One of the more controversial topics in parenting circles, right behind should children be paid an allowance tied to chores, is, should you reward kids for good grades? As a student, I never received money for good grades. I didn’t need to because I liked learning and school. Likewise, we haven’t paid our kids for good grades because generally, they get good grades on their own. However, if paying your kids works for you, then, by all means, continue to do so.
Why You Shouldn’t Reward Kids for Good Grades
Our family has several reasons why we don’t reward kids for good grades:
We have three kids, and two of them have dyslexia. Those two are currently getting an intervention to help them read more fluently, but they’re always going to struggle with reading, writing, and spelling. If I reward all three kids for good grades with money, the one without the disability will generally earn more. Likewise, if you have a gifted and a typical learner, the typical learner may struggle more than the gifted learner.
The Love of Learning Should Be Intrinsic
Another reason why we haven’t yet paid our kids for good grades is that all three are motivated to earn good grades on their own. They have an intrinsic desire to get good grades. When an intrinsic desire is there, kids are usually more motivated than if they had an extrinsic motivator like being paid money. (Having said that, if our kids had little desire to learn, we may implement a monetary system to motivate them to get better grades.)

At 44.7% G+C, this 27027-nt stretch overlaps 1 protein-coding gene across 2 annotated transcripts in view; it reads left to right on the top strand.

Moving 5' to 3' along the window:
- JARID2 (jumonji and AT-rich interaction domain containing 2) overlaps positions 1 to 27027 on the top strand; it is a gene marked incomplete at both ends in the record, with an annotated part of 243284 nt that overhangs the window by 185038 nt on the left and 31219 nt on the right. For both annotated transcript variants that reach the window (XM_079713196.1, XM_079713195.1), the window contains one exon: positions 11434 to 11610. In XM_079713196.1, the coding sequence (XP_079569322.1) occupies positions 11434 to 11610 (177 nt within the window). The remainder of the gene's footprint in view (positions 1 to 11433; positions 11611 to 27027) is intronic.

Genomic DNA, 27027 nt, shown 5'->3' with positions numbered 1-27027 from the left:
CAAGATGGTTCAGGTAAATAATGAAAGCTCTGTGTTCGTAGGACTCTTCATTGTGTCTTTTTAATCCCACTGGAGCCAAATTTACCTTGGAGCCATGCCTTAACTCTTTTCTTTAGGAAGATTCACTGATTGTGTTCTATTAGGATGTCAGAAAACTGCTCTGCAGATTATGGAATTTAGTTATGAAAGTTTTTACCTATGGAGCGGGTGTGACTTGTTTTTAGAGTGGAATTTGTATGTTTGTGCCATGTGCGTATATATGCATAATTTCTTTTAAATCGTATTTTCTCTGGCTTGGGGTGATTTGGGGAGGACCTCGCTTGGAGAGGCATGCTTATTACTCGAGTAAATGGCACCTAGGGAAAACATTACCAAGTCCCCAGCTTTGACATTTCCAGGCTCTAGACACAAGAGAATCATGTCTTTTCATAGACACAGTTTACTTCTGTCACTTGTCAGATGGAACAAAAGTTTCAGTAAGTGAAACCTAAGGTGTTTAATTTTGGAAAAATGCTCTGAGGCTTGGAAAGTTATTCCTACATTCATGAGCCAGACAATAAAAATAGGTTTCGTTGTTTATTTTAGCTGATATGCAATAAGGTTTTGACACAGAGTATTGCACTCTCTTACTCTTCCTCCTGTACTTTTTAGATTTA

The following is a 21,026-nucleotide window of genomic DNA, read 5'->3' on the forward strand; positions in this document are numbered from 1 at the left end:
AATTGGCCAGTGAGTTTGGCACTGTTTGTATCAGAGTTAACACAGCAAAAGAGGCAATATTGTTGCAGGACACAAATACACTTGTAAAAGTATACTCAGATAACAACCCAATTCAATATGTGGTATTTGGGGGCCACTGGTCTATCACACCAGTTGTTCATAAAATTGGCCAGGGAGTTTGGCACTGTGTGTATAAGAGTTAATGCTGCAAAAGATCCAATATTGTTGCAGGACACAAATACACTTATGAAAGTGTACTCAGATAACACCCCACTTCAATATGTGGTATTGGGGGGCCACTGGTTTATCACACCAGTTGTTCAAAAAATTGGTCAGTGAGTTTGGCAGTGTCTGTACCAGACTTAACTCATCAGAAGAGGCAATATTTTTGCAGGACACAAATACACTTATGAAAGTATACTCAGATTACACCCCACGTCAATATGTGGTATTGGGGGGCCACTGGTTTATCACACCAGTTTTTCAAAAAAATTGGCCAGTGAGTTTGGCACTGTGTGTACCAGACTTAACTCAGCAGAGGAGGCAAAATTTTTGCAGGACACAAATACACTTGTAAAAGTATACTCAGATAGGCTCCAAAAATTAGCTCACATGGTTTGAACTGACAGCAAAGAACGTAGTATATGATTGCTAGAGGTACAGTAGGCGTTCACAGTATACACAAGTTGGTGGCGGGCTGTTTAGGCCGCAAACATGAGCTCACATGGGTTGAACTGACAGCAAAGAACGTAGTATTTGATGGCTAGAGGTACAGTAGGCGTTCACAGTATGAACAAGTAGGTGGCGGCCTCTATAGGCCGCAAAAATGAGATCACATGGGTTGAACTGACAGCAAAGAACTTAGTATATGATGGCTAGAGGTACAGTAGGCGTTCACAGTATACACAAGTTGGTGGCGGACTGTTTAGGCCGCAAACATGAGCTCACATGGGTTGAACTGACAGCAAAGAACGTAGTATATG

May Encourage Cheating
This is not true for all kids, but for some kids, getting paid for good grades may encourage cheating. Let’s say a child gets paid $10 for a C grade but $50 for an A grade. If he struggles with the material, he may resort to cheating to boost up his grades and make more money. After all, if a child is getting all Cs for six classes, that’s only $60 for the term versus if a child is getting all As and earning $300 a term. I would say $240 is a strong incentive to cheat to get a better grade, especially if working hard and studying isn’t giving the child the results that he wants.
There is no right answer to the question, should you reward kids for good grades. Many parents argue, rightly so, that rewarding their children helps motivate them. (Keep in mind, some parents reward with money while others reward with privileges. Either work, though privileges might work better for younger kids.)
However, our family philosophy has always been, if it isn’t broken, why fix it? For our family, our kids are motivated enough on their own to try to get good grades. We’ve been hesitant to add in a reward system for that reason and also because it seems unfair to the children who have dyslexia.